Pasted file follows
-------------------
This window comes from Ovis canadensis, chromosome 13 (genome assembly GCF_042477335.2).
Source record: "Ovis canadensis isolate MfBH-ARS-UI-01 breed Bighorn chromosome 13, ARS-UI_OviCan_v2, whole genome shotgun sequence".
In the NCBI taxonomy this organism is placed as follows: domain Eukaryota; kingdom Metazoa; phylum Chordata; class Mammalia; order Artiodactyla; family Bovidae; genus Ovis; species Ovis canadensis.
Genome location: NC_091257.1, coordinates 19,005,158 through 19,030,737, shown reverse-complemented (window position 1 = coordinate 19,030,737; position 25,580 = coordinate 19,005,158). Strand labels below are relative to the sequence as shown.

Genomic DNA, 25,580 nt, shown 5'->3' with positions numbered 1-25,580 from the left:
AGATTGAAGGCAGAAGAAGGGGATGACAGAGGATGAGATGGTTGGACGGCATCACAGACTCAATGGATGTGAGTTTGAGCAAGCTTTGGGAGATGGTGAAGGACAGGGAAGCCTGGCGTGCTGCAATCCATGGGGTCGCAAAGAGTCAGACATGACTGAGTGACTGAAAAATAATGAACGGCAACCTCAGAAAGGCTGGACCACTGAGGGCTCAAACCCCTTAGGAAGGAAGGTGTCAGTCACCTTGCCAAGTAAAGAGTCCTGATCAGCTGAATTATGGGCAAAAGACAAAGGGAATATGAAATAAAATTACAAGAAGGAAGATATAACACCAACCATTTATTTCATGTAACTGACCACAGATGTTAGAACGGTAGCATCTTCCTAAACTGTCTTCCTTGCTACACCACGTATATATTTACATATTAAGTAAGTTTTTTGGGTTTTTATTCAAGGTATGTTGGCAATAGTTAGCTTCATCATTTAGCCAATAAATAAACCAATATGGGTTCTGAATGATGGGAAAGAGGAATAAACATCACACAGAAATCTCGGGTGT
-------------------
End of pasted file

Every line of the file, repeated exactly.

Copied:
This window comes from Ovis canadensis, chromosome 13 (genome assembly GCF_042477335.2).
Source record: "Ovis canadensis isolate MfBH-ARS-UI-01 breed Bighorn chromosome 13, ARS-UI_OviCan_v2, whole genome shotgun sequence".
In the NCBI taxonomy this organism is placed as follows: domain Eukaryota; kingdom Metazoa; phylum Chordata; class Mammalia; order Artiodactyla; family Bovidae; genus Ovis; species Ovis canadensis.
Genome location: NC_091257.1, coordinates 19,005,158 through 19,030,737, shown reverse-complemented (window position 1 = coordinate 19,030,737; position 25,580 = coordinate 19,005,158). Strand labels below are relative to the sequence as shown.

Genomic DNA, 25,580 nt, shown 5'->3' with positions numbered 1-25,580 from the left:
AGATTGAAGGCAGAAGAAGGGGATGACAGAGGATGAGATGGTTGGACGGCATCACAGACTCAATGGATGTGAGTTTGAGCAAGCTTTGGGAGATGGTGAAGGACAGGGAAGCCTGGCGTGCTGCAATCCATGGGGTCGCAAAGAGTCAGACATGACTGAGTGACTGAAAAATAATGAACGGCAACCTCAGAAAGGCTGGACCACTGAGGGCTCAAACCCCTTAGGAAGGAAGGTGTCAGTCACCTTGCCAAGTAAAGAGTCCTGATCAGCTGAATTATGGGCAAAAGACAAAGGGAATATGAAATAAAATTACAAGAAGGAAGATATAACACCAACCATTTATTTCATGTAACTGACCACAGATGTTAGAACGGTAGCATCTTCCTAAACTGTCTTCCTTGCTACACCACGTATATATTTACATATTAAGTAAGTTTTTTGGGTTTTTATTCAAGGTATGTTGGCAATAGTTAGCTTCATCATTTAGCCAATAAATAAACCAATATGGGTTCTGAATGATGGGAAAGAGGAATAAACATCACACAGAAATCTCGGGTGT